301: Evaluating Land Use Initiatives


Thomas Bartholomew, Bureau of Land Management
Richard Gelb, King County, Washington
Juan Paulo Ramirez, GIS and Human Dimensions, LLC
Alexandra Ritchie, Bureau of Land Management


Evaluating Ecologic, Temporal, Demographic, and Equity Complexities of Land Use and Growth Management Policies in King County, Washington (Richard Gelb, King County, Washington; Juan Paulo Ramirez, GIS and Human Dimensions, LLC)

Access to the aesthetic, health, psychological and economic value of tree canopy and areas of ecologic integrity are typically somewhat unevenly distributed in communities, but land use and growth management policies in King County are not intended to create further disparities in proximities and access to ‘green infrastructure’ over time.  To determine the degree that land use and growth management policies may be exacerbating disparities in access to tree canopy and vegetative biomass, several complex dimensions must be reconciled in the evaluation process – temporal, jurisdictional, ecological, and demographic. To feasibly conduct a multi-dimensional environmental equity evaluation, historical spatial data such as satellite imagery is essential in determining how state, county, and local policies impact the environment and various communities. The normalized difference vegetation index (NDVI) uses red and the near infrared spectral bands of commercial satellite images to estimate green biomass. This presentation demonstrates a framework for analyzing changes in communities’ proximity to green biomass using NDVI, in a context of rapidly changing community demographics, ecologic variability, and complexities in jurisdictional authorities and policy reach.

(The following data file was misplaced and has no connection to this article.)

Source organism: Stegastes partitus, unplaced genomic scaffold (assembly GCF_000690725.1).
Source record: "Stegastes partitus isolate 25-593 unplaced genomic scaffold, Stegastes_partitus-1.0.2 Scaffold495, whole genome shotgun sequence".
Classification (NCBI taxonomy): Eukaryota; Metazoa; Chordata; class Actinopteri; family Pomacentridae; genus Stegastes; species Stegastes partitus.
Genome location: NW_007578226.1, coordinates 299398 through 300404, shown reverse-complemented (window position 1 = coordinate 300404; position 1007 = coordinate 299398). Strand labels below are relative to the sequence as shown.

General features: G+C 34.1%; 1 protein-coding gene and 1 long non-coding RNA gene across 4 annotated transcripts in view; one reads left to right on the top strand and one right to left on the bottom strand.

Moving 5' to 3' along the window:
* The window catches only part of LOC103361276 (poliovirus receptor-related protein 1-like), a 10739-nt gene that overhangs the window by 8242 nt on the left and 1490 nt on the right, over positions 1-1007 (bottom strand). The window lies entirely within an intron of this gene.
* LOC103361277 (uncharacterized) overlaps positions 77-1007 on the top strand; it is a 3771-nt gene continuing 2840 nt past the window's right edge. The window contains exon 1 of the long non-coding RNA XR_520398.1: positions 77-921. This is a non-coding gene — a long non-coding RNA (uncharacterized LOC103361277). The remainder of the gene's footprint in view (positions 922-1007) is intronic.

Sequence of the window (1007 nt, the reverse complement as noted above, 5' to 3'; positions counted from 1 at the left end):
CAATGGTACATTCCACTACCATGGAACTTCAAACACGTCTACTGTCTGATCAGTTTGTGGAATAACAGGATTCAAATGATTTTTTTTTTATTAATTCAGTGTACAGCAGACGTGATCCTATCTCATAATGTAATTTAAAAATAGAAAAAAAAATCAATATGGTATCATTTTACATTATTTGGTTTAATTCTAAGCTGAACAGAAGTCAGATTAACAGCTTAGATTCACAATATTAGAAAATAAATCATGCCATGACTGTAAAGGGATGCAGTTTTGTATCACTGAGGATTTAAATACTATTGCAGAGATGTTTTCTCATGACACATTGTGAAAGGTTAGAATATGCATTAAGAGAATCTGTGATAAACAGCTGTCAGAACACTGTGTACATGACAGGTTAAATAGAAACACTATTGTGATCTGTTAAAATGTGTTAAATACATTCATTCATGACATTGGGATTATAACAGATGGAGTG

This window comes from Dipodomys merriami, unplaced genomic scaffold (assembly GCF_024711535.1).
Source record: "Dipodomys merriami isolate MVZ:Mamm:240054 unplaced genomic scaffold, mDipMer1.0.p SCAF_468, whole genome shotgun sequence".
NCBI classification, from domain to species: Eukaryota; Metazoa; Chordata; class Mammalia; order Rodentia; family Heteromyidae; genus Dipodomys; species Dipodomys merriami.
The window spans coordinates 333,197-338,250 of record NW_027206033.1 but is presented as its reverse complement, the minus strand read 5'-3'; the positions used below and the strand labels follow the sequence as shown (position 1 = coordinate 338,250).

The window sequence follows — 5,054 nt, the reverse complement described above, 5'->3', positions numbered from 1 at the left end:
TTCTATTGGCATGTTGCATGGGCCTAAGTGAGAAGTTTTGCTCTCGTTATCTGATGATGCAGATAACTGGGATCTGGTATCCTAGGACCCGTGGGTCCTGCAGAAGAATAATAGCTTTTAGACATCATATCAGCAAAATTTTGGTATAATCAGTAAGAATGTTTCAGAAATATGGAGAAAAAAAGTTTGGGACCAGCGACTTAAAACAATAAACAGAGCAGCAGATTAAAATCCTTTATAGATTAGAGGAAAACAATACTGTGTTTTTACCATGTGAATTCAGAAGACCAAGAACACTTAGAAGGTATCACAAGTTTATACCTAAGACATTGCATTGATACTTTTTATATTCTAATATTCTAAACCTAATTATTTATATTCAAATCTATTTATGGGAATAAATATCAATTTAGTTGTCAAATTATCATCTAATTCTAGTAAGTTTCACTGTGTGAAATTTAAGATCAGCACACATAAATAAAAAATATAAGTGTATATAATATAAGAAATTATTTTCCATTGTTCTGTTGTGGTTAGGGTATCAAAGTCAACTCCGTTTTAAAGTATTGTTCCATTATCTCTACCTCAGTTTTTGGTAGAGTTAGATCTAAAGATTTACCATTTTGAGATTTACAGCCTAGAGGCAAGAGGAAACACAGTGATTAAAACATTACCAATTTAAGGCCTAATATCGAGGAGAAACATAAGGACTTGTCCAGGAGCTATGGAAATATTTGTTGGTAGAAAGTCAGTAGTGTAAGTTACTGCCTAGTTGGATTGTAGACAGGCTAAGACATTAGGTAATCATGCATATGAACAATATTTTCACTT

Evaluation and GIS through Focal Area Management (Alexandra Ritchie, Bureau of Land Management; Thomas Bartholomew, Bureau of Land Management)

Federal agencies and their partners are moving towards focal area management as a means of accomplishing such goals as improving our ecosystems’ adaptability, or locating energy development to generate the most energy with the least impact on the landscape environment.  But what does this mean for budget processes, evaluations, and land use planning?  This session will explore the concept of focal area management, provide two types of visual models (a flow chart and a map) showing how business and scientific data can be integrated for better decision-making and long-term outcomes, and propose a type of evaluation suitable for complex program interventions.

Presentation Materials

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